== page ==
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CBA to train advisers in catering for women

CBA advisers will complete training in providing financial advice to women by June 2017 as part of the bank’s Financial Inclusion Action Plan, which also commits to training staff on providing goals-based financial guidance.

In response to Australia’s commitment to the United Nation’s Sustainable Development Goals, the big four banks have submitted Financial Inclusion Action Plans (FIAP) aimed at driving financial inclusion, resilience, equality and growth in Australian communities.

In its recently released FIAP, CBA promised to “train financial advisers on financial issues that impact women - with all CommBank-employed advisers to complete training in financial advice for women by June 2017”.

CBA have also committed to training “select staff to conduct quality, needs-based conversations with customers focused on identifying customer goals and needs”.

By June 2018, “selected frontline staff [will] undertake the Financial Health Check (FHC) training and accreditation module”, CBA said.

“Where a Financial Health Check is conducted, customers disclose goals and needs, enabling customer centric suggestions to be offered to provide convenience, save them money and time, make them money or protect their assets or income,” CBA said.

In its FIAP, ANZ committed to offering a free financial advice package “for people who demonstrate less than $50,000 in superannuation savings".


“Advice sessions will be conducted for 100 women with a review of the outcomes/benefits of free financial advice,” ANZ said.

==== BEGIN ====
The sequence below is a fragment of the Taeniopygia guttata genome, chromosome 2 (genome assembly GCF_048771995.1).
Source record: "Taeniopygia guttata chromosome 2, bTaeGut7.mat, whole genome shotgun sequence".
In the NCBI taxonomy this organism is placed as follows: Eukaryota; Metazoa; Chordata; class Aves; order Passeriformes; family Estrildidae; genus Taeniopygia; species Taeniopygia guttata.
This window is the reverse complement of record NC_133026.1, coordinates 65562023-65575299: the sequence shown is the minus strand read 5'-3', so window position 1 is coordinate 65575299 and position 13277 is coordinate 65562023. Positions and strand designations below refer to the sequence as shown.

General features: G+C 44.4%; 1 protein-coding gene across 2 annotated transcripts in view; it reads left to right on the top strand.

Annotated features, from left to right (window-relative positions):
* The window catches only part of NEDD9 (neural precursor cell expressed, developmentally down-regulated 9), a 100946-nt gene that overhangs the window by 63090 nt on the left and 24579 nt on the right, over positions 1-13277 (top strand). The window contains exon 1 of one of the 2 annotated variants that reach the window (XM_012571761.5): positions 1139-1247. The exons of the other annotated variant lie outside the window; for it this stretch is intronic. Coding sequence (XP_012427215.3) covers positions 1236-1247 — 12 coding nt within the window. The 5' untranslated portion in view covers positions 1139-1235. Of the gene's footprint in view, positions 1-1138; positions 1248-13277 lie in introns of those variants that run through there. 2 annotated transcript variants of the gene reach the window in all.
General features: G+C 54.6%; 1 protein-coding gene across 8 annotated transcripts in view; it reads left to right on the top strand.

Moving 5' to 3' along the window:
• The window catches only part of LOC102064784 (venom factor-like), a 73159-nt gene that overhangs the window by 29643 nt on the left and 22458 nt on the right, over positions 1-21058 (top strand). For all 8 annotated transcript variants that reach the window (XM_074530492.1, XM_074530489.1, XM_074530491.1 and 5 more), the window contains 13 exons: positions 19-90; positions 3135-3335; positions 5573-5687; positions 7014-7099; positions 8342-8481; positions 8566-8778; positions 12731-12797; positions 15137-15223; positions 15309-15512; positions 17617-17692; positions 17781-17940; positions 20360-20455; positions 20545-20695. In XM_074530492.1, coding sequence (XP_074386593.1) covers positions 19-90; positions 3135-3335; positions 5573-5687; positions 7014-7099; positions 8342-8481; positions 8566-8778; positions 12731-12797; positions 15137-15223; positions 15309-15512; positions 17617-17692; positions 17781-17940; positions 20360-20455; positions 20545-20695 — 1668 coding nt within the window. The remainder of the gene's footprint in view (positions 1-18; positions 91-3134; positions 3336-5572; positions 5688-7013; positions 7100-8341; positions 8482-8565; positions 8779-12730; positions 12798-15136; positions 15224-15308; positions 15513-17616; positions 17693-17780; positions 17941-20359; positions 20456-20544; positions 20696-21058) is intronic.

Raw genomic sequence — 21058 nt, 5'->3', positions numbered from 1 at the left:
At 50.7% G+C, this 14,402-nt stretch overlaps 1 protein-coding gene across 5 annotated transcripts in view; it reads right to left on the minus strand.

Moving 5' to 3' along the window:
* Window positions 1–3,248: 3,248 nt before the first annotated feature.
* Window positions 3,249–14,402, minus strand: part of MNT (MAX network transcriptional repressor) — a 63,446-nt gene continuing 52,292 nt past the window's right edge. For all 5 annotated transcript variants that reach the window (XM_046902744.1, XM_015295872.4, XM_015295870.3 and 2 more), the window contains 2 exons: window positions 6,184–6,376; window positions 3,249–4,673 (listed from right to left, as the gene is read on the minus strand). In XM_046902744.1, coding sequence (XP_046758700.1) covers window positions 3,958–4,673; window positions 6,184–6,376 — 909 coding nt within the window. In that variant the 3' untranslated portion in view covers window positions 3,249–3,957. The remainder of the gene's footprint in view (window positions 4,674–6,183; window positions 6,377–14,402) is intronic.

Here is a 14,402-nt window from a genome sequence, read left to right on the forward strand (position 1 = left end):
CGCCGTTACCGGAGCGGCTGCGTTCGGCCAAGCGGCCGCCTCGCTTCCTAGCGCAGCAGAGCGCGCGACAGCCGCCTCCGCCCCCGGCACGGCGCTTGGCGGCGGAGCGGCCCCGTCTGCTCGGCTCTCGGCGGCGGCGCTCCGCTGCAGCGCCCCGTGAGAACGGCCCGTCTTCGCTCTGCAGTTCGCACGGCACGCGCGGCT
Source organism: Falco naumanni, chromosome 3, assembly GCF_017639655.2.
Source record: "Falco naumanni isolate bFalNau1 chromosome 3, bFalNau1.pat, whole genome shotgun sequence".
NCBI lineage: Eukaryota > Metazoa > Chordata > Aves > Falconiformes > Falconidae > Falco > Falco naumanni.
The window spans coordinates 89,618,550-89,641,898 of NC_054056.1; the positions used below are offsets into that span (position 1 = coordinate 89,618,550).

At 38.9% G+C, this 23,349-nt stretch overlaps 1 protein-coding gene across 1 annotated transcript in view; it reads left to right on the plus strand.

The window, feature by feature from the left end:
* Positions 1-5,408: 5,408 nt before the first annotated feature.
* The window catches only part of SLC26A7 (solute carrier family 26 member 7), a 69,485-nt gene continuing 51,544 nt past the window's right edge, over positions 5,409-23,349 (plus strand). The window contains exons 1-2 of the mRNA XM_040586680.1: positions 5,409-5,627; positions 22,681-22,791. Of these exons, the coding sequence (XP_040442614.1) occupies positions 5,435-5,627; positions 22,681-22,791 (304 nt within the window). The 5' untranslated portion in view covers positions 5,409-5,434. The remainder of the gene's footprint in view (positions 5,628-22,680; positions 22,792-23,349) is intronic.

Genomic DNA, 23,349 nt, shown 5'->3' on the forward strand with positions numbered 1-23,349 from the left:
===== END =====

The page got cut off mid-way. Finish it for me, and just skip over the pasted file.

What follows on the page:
Further, Westpac announced it will be increasing lending to businesses owned by women and indigenous Australians, while it will also aim to have 50 per cent of its internal leadership positions held by women come FY17.

NAB said that, by September 30 2016, it will have released an evaluation tool that measures the financial resilience of customers and will also have conducted research aimed at improving the understanding of financial abuse among Australians.

“Despite our nation's strong economic growth, around two million Australians are currently experiencing a high level of financial stress or vulnerability and one in four people found it difficult to access financial services in the past 12 months,” NAB said.

The FIAP launch report said, “Economic modelling shows that by working together over the next 10 years, the FIAP program can enable large numbers of people to progress away from financial crisis and hardship.

“The emulation effect of a modest group of 30 organisations embedding committed actions into business as usual practices, could contribute towards a GDP uplift of $2.9 billion, government savings of $583 million and increased household wealth of $11.8 billion per annum.”